Rentvesting can provide flexibility for young investors to develop their property portfolios while deciding where they want to live long-term. Here’s how this rentvestor is capitalising on the strategy.
It can be a smart idea for investors to rent where they want to live to build their portfolios, using rentvesting as a strategy to help them focus on understanding markets and make better investment decisions, according to property investor Justin Picker on the Smart Property Investment Show.
The tactic of rentvesting often sees investors renting where they want to live, enabling them to purchase smart property investments in the most promising locations to maximise gains, while ensuring they do not blow their budget in the interim.
“If you’re able to live at home, or you’ve got cheap rent and stuff like that, it’s certainly something I would recommend – and build a property portfolio as well so that you’ve got some assets building for you in the background,” Mr Picker said.
“I just think it gives flexibility, and once we’ve got a little bit more certainty and those type of things, I’ll probably look to use that equity as a deposit for a house later on down the track.”
Particularly for people who cannot afford to buy in the major capital cities, it is not uncommon for investors to rent where they want to live in these cities, in order to make money while working harder on their investments.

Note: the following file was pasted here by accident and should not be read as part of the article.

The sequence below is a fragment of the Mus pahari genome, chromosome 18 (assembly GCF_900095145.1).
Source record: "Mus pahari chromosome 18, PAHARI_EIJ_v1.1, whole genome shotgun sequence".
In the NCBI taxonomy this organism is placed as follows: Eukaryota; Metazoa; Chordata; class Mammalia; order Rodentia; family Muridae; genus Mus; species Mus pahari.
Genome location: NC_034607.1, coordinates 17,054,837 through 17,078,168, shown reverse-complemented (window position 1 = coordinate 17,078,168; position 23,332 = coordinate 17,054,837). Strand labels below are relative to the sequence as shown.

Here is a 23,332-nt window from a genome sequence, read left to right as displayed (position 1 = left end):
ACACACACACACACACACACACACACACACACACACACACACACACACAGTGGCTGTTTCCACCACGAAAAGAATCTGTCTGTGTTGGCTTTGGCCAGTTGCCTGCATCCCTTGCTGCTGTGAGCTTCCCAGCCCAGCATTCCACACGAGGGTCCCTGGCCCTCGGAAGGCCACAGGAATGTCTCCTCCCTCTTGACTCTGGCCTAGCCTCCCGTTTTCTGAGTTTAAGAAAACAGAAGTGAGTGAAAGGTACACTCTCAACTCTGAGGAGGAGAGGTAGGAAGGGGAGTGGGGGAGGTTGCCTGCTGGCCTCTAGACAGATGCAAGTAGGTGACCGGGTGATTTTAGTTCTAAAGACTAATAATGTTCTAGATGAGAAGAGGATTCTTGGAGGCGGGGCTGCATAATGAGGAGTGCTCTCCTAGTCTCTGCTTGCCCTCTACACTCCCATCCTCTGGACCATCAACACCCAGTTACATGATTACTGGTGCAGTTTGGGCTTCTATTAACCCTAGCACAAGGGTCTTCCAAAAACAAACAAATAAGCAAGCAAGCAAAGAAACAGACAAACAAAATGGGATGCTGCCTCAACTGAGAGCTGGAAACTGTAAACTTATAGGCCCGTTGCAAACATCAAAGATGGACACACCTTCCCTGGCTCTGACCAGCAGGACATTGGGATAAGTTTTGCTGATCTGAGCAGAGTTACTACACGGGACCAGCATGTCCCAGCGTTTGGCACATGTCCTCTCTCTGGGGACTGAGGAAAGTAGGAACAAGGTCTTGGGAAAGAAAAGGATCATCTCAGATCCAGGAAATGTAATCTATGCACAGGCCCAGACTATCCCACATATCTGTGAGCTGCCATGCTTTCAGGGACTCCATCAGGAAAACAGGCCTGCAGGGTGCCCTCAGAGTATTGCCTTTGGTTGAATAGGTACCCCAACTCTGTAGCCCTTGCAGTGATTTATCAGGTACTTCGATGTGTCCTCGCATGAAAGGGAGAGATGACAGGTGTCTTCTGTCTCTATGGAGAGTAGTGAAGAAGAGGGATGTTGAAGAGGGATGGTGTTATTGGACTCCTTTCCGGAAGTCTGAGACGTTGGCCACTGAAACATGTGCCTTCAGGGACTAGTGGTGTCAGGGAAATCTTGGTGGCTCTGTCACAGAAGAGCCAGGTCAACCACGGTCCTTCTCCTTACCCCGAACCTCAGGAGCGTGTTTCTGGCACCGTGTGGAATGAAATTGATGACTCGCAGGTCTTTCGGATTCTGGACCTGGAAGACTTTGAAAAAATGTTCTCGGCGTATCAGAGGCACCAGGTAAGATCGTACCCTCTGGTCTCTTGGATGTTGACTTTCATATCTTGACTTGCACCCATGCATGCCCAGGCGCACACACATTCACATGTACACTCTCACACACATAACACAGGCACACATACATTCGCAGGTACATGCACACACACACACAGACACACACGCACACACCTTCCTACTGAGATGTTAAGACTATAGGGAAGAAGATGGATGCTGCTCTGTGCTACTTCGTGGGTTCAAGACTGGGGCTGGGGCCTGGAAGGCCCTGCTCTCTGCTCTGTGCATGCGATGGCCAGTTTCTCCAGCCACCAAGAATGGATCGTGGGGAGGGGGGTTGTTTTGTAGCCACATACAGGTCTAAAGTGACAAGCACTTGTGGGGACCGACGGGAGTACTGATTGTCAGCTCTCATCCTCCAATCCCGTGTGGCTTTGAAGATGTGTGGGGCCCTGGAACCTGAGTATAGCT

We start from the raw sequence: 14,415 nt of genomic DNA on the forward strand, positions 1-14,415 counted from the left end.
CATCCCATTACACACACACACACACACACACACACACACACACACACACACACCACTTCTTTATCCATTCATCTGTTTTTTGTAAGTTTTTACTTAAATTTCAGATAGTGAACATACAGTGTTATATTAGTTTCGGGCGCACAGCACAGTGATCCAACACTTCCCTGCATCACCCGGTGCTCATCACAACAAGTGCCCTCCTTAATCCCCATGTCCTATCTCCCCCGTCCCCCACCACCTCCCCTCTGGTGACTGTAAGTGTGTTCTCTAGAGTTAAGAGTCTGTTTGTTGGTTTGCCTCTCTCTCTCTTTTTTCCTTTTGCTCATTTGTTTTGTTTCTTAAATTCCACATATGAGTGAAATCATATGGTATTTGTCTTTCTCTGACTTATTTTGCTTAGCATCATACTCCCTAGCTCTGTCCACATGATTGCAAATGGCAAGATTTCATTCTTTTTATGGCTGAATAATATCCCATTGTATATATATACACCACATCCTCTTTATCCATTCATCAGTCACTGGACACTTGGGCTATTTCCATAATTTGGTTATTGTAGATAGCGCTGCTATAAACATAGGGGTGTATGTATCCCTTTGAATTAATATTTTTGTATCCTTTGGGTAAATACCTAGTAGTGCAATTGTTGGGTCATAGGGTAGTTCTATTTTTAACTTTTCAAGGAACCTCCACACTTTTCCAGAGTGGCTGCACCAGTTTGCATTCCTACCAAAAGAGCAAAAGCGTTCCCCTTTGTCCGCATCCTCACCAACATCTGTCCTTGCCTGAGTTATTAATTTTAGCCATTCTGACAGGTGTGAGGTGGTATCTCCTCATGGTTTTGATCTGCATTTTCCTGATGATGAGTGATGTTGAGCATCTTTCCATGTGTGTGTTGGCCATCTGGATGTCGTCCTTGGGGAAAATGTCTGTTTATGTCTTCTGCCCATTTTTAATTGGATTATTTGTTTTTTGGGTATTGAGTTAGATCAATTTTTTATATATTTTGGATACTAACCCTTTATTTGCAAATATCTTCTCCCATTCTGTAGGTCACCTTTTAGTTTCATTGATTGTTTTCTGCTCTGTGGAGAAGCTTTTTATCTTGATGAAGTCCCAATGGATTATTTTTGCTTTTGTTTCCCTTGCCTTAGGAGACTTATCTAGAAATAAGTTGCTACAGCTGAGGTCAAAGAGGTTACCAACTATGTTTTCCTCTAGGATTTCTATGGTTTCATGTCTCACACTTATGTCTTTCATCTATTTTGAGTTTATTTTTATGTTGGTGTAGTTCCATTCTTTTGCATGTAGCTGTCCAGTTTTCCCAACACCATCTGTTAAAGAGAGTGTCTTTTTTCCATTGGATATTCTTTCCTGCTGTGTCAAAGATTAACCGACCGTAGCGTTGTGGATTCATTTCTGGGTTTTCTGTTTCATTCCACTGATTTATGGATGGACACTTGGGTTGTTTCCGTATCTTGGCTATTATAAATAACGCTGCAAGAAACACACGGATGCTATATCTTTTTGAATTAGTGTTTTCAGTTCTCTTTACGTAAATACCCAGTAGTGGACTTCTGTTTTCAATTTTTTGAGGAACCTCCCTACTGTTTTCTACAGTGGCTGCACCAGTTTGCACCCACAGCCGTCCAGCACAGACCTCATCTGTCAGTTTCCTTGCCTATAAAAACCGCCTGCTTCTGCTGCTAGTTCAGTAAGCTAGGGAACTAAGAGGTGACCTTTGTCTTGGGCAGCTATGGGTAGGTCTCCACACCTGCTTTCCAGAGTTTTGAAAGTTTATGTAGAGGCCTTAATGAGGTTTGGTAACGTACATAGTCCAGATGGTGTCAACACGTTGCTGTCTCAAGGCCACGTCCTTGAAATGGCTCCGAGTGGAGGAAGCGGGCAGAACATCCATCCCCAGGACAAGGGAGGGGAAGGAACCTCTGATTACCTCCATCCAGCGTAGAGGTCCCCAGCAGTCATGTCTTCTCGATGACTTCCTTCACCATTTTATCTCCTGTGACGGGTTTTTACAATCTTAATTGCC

“I suppose the idea of rentvesting to me is certainly a way to go. And obviously, when I started investing, you could still have your first home owner’s grant, but if you’re in New South Wales, they’ve now changed that,” he said.
The 26-year-old investor said that being unsure about how many kids he will have or what suburb he will settle in – among many uncertainties that quarter-life investors inevitably experience – makes rentvesting the wisest decision for him.
“So rather than kind of cementing ourselves into that and in New South Wales, the yields are a lot lower,” Mr Picker said.
“If we buy a house... then we kind of have maxed out all of our borrowing capacity on that one house.
“Then we’ve got to rent it out and the yield is quite low, we could be negative two, three, four hundred a week depending on the market.”